Donald Trump cut to the chase after his big wins Tuesday night: “Frankly, if Hillary Clinton were a man, I don’t think she’d get 5 percent of the vote. The only thing she’s got going is the women’s card.”
Which is a hell of a thing to say after almost 250 years of American presidential candidates implicitly playing their “men’s cards”—perhaps no one more so than Trump himself, whose campaign rests largely on tough guy assertiveness and machismo bloviating. For many of his supporters, his appeal is very much that he’s a white man.
Don’t believe me? Try to imagine a woman of color running for president on his playbook. “Trump’s attitude coming from a woman or minority would make that person even more beloved by Trump supporters,” one person tweeted me. Which is not only incorrect but preposterous.
First of all, I can’t think of a single woman of color in American politics today who would back the sorts of ludicrous attacks on women and people of color that Trump supports. I can’t name one woman of color who wants to ban Muslims from entering the United States, summarily round up and deport 11 million undocumented immigrants—let alone who habitually calls other women like “dogs” and “fat pigs.”
But even some Trump-ian woman of color Trump were to exist, it’s impossible to imagine her suffering the same landslide of critiques as Trump and yet emerging similarly unscathed. Women and people of color are simply held to a higher bar in our society. When you’re the only white woman in the corporate board room or the only black man in the legislature, you’re under constant pressure to prove that you’re as smart and qualified as everyone else and that you deserve to be there. It’s a bar white men are simply presumed to meet.
That’s the very definition of privilege—which is not just about where you come from, but what’s assumed about you the moment you walk in a room. And we know from study after study that the sexism and racism baked into American culture means that women and people of color are presumed less than—less than qualified, less than talented, less than deserving.
Try to imagine a woman of color skating by in a presidential primary with Trump’s thin soup of policy “ideas.” Imagine a white woman candidate reading a meandering, inconsistent and impractical foreign policy speech off a teleprompter. Imagine a black male candidate asserting he doesn’t need to give specifics on his policy proposals or how he’ll get things done because people should just trust him. Imagine a woman of color saying she only likes the soldiers who don’t get captured.
You know as well as I do they would be laughed out of politics.
Meanwhile Trump’s entire appeal is based on hyper-masculinity and machismo. He critiques Clinton, saying it’s “always drama” with her and she “doesn’t have the strength” for the job while he calls his Republican opponents names like “little Marco” and “low energy” Bush. He brags about his hot wife and how rich he is. Hand size innuendo aside, Trump is literally and figuratively boasting that he is the biggest guy in the room and as president will be the biggest guy in the world and will “Make America Great Again” because he’s great.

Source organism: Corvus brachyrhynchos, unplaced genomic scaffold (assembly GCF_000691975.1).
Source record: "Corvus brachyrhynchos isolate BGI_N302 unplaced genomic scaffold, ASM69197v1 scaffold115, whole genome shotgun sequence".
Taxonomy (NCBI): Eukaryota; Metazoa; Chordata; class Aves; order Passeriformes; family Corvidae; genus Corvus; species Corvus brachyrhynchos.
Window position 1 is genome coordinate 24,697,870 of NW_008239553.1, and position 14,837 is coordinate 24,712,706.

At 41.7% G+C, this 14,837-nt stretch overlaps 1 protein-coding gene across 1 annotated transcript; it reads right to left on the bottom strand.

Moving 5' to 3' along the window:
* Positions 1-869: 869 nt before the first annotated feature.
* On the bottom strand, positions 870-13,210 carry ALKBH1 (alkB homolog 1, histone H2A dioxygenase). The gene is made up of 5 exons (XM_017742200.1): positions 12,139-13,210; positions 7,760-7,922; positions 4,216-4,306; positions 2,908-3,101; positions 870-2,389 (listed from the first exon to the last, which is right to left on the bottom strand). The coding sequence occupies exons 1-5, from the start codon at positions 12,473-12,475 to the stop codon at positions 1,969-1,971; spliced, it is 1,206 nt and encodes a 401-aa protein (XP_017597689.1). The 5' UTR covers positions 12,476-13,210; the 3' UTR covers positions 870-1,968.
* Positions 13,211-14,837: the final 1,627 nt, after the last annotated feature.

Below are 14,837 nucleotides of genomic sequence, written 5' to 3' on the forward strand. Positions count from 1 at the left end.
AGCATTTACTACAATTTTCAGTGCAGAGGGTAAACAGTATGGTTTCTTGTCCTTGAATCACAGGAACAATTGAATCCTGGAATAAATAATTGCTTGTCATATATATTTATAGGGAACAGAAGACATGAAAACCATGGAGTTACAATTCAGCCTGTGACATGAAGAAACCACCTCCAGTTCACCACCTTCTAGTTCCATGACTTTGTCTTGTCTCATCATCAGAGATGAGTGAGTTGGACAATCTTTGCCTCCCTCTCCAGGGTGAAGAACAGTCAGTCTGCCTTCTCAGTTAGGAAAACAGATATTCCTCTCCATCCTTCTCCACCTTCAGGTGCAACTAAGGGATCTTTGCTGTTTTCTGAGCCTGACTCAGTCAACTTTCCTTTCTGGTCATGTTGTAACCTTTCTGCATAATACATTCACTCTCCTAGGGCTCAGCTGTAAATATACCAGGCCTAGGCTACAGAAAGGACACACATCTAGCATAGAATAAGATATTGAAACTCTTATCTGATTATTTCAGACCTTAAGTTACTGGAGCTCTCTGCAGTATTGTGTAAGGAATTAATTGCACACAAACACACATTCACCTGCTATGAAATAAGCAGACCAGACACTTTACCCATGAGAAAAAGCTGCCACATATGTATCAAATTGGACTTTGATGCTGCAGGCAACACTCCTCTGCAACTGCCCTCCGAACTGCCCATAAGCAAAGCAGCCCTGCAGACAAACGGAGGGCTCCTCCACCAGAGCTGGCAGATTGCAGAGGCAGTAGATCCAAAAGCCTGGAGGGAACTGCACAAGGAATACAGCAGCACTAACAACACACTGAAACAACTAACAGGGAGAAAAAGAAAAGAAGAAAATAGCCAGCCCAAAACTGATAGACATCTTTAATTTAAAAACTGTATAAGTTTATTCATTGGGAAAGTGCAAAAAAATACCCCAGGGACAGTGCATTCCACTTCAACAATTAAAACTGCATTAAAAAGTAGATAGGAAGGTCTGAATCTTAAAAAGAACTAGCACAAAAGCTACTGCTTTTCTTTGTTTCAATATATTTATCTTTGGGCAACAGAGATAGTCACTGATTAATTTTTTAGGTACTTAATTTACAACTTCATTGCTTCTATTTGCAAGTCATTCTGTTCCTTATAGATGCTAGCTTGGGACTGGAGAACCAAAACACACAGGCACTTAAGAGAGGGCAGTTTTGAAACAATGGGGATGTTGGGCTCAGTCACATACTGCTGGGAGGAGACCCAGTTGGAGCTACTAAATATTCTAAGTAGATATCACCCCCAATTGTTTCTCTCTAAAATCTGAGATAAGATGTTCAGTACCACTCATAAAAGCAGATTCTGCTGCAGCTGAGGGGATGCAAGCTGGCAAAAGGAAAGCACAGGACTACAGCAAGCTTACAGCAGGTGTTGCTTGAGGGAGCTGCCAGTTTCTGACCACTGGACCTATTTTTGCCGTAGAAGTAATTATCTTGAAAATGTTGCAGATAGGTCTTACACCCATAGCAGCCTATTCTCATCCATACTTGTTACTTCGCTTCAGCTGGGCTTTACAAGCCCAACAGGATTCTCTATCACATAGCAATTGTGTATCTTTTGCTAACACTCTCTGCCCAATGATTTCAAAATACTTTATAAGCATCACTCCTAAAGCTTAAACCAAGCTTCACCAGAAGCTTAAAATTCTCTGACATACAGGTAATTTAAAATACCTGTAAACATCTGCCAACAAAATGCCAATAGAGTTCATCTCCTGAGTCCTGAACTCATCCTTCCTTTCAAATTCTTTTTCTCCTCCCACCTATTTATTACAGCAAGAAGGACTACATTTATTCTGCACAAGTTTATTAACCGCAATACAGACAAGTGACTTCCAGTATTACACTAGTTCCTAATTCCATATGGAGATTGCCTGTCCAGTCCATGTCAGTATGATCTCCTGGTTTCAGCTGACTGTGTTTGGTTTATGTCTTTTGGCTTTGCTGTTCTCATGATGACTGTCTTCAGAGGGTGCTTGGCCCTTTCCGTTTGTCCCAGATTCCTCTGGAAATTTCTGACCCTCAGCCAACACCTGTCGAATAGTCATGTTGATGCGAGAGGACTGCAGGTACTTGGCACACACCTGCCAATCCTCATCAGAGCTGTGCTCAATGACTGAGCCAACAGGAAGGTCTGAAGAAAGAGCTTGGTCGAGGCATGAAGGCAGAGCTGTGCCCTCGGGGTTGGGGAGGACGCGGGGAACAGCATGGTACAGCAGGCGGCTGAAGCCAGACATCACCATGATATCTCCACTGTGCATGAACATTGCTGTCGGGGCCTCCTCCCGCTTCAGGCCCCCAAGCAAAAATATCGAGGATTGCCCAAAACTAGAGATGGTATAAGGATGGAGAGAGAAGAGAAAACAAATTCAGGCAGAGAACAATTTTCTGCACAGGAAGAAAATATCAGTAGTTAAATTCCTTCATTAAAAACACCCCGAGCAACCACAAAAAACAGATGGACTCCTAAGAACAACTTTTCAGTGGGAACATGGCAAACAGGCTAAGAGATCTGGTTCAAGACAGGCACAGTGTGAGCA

To buy into Trump’s candidacy, you have to buy into the Trump persona— because, let’s be honest, there’s nothing much else to go on there.
And his appeal is most directly to those who feel they have nothing else to go on themselves—mostly working-class white men who feel somehow that the ever-so-modest increase in rights for women and people of color in America has somehow meant less rights and opportunity for white men such as themselves. These voters would not, very simply, vote for a woman or person of color because that’s who they implicitly blame for their lot in life. Data have shown that, among white voters, higher levels of racial resentment correspond with higher support for Trump.
When Trump bases his entire campaign against political correctness, he’s implicitly evoking opposition to those who traditionally support political correctness—namely people of color and women. It’s no coincidence that Trump is running to succeed the first black president while running against the first major woman candidate. As Jamelle Bouie noted in Slate, this doesn’t feel like change to these voters as much as an inversion: “the end of a hierarchy that had always placed white Americans at the top, delivering status even when it couldn’t give material benefits.”
These Trump supporters—clearly not all, maybe not even most, but definitely many—are arguably the same people who think that racism against African-Americans isn’t really a problem in America today but believe in the myth of “reverse racism” against white people as a growing danger.
The impossibility of it aside, Trump supporters would never vote for Trump if he were a woman of color because they see women and people of color as a symptom of if not the actual cause of America’s problems today. These voters are clinging desperately to their white maleness and to their white male candidate.